Adult Written byhelsingmusique October 5, 2014

My Favourite High School Movie Ever

I adore the Breakfast Club, and have ever since I first saw the film. It is a film that centres around a person from each clique of high school and it shows the... Continue reading
Parent of a 2-year-old Written byThood94 February 20, 2019

What age do you want your kids cursing

I’ve seen this movie before I started screening what I watch. I’m so surprised that parents think this movie is appropriate for their preteens and teens. The la... Continue reading
Teen, 13 years old Written byBrainKreig October 17, 2010

Don't you.....forget about me! Don't don't don't don't..........

I command you to rent this movie and show it to your kids
Kid, 8 years old June 8, 2015

What's the story?

THE BREAKFAST CLUB is the story of five high school students who rank high and low in popularity and who are forced to spend nine hours together in Saturday detention. Without the whole school watching, Brian "The Brain" (Anthony Michael Hall), Claire "The Princess" (Molly Ringwald), Andy "The Jock" (Emilio Estevez), Allison "The Basket Case" (Ally Sheedy), and Bender "The Misfit" (Judd Nelson) eventually discard their differences, discussing the events that brought them to detention. Gradually they come to realize that underneath the trappings of the high school social scene, the problems they face are more similar than they think. Brian suffers extreme pressure by his parents to maintain a perfect grade point average. Claire insists that being rich and the most popular girl at school has its downfalls. Andy wants only to please his father, even if it means acting against his own moral code. Allison seeks attention from her father through aberrant behavior. And Bender reacts to physical and verbal abuse at home by defying authority, committing petty theft, and damaging school property.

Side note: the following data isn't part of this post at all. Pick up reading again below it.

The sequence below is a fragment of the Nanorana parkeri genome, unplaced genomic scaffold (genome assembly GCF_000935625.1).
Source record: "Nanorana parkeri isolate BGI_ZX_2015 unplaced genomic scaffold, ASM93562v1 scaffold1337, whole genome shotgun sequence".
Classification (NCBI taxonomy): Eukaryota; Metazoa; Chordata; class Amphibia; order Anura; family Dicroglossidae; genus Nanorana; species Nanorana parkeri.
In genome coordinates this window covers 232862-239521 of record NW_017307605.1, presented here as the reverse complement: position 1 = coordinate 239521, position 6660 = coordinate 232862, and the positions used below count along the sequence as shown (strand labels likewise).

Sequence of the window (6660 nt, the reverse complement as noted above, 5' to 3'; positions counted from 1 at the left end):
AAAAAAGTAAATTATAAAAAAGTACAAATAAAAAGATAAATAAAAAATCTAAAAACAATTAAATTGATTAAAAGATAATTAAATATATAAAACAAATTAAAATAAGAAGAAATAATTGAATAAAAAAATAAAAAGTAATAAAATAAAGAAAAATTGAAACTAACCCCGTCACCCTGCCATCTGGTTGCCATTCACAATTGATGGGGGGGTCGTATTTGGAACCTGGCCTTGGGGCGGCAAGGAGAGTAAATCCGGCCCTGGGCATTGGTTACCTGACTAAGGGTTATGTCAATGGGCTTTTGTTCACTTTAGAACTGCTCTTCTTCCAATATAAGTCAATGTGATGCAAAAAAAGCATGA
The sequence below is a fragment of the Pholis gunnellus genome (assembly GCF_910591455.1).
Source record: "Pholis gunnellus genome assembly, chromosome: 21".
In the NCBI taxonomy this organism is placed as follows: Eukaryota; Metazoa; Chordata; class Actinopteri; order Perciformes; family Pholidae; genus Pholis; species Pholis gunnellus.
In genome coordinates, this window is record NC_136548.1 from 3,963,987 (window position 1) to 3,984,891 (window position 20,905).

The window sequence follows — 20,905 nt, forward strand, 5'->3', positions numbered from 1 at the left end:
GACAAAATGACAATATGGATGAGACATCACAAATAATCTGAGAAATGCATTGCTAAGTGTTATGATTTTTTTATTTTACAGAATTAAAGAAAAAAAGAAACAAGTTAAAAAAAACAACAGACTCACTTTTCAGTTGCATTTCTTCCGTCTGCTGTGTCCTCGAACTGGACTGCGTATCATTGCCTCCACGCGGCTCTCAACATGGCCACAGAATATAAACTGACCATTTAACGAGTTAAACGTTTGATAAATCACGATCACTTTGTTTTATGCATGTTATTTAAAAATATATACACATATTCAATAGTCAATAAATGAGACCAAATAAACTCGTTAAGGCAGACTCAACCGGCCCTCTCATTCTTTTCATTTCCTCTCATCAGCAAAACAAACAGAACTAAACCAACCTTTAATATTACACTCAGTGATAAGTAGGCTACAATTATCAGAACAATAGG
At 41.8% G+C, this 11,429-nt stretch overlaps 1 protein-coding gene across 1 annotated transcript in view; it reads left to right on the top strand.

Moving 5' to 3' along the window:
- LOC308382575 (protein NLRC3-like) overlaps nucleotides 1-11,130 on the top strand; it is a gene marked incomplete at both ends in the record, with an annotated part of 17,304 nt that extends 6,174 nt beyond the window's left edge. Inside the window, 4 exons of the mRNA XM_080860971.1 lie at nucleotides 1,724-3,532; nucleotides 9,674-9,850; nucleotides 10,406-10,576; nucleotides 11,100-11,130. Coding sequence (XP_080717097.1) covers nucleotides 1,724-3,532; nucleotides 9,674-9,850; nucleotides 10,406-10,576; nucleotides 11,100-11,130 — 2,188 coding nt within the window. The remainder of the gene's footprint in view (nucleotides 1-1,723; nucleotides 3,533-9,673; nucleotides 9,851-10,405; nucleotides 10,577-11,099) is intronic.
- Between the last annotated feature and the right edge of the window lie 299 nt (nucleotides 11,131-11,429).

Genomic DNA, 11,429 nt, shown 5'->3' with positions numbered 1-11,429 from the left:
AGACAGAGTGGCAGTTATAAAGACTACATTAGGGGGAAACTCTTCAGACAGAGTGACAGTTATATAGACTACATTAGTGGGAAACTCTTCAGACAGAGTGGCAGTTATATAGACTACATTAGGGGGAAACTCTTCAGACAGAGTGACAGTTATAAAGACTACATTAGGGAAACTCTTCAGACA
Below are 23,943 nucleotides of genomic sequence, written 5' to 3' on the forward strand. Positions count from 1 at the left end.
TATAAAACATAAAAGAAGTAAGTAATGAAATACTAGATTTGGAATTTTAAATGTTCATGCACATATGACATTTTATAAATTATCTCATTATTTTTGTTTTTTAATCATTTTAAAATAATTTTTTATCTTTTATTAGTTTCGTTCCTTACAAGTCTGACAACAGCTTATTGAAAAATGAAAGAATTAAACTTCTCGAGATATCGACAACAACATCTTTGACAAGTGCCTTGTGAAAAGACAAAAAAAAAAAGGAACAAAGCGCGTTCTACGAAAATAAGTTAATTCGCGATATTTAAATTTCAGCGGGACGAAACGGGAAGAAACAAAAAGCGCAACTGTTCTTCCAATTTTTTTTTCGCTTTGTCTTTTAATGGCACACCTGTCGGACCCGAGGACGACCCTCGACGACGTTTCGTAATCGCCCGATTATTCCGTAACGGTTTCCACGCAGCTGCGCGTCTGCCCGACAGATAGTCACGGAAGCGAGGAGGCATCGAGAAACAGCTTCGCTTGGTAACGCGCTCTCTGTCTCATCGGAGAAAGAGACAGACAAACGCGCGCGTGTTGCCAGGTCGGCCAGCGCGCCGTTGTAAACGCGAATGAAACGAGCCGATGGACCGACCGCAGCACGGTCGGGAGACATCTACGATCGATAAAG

Is it any good?